If a filer can prove an insurmountable hardship is preventing them from paying their student loan in full, then their case will at least be reviewed. The hardship must prove that your financial situation is dire, that it prevents you from meeting your daily needs, and will continue on indefinitely. Hardships like permanent disability may qualify for student loan debt forgiveness under Chapter 7 bankruptcy relief. If you believe that you meet those requirements, you must also prove you previously made efforts to repay your nondischargeable student loan debt before filing for bankruptcy.
For obvious reasons, fines and penalties that were a result of breaking the law are nondischargeable debts. If you were found guilty of injuring another, either bodily or by way of property damage, and the court ordered you to pay fines or civil compensation to a victim, you can’t erase that through bankruptcy. Fines from DUI accidents, vehicular manslaughter cases, wrongful death, property damage, and bodily injury all fall under nondischargeable debts.
Examples of Dischargeable Debt
Filing for bankruptcy isn’t an easy decision. While filing for bankruptcy allows you to get a fresh start in life, it isn’t without consequence and shouldn’t be taken lightly. For most Americans, the whole goal of filing for Chapter 7 bankruptcy is so that you can wipe out most debts and take back control of your financial future.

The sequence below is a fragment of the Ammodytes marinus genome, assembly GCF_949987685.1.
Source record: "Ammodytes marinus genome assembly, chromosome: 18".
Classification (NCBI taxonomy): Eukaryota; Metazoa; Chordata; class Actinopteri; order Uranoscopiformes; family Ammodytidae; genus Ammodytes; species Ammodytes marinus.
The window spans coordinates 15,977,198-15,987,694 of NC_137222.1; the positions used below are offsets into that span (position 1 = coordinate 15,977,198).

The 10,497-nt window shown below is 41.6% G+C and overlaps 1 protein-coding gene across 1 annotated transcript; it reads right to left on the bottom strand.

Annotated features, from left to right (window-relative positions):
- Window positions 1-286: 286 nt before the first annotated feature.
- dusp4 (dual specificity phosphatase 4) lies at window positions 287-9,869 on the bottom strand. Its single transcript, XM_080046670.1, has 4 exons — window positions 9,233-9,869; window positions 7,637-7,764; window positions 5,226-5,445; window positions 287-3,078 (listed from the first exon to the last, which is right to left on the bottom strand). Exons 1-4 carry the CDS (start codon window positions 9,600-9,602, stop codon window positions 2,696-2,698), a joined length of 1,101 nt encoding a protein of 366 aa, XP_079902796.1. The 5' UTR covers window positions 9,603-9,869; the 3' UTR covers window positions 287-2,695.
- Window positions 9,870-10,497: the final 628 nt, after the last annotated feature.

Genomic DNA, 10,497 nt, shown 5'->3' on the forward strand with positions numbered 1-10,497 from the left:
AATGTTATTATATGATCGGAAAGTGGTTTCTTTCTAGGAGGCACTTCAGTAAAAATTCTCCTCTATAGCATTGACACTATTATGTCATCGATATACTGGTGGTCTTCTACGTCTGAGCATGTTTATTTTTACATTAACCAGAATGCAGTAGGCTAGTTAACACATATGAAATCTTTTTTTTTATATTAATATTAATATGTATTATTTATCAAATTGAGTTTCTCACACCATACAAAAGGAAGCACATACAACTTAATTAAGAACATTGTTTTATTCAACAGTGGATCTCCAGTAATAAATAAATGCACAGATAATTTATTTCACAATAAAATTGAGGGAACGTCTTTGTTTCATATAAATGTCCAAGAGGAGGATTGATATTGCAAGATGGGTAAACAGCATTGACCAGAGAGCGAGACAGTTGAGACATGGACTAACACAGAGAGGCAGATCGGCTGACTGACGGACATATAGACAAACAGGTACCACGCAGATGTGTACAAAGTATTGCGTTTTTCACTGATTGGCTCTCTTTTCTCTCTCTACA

Credit Card Debt
Credit card debt is the most common debt discharged in Chapter 7 bankruptcy. This would be considered a ‘no-asset’ or ‘nonpriority’ claim, meaning there was no collateral that was offered up in lieu of paying that debt. Other loans like home loans, car loans, and small business loans may result in the forfeiture of the properties to pay a portion of the debt off before it is discharged through bankruptcy.
Medical debt is another common dischargeable debt that can be eliminated in Chapter 7 bankruptcy filings. Researchers found that an estimated 66% of all bankruptcies are linked to medical debt. Each year over 520,000 American families turn to Chapter 7 bankruptcy to help resolve medical debt.
Should You File Bankruptcy If You Have Non-dischargeable Debt?
Everyone’s situation and reasoning for being in debt varies. Your decision to file for bankruptcy to resolve nondischargeable debts will weigh heavily on the details of your case. Your bankruptcy lawyer may suggest you file for Chapter 7 bankruptcy to cancel out unsecured loans and debts that would ultimately free up the money you need to pay off the nondischargeable debts.
Another option, as previously discussed, is Chapter 13 bankruptcy. This could be used as an alternative to reach an agreement with creditors or lending institutions to clear up a portion of your debt. Filing for bankruptcy in any capacity is a complicated process. It is advised that you retain the services of an experienced bankruptcy attorney to help you come to a resolution that suits your specific set of circumstances.
HAVE QUESTIONS ABOUT BANKRUPTCY? CONTACT OAKTREE LAW TODAY!
OakTree Law is open for business during the COVID-19 crisis. If you’re in need of an experienced Los Angeles bankruptcy attorney that can help you find financial relief, and #QuarantineLife has left you in limbo, reach out to OakTree Law now. We’ll help you properly restructure your finances and help you pay down debts. We are here to serve you. Call us at 888-219-0654 for a free phone consultation today!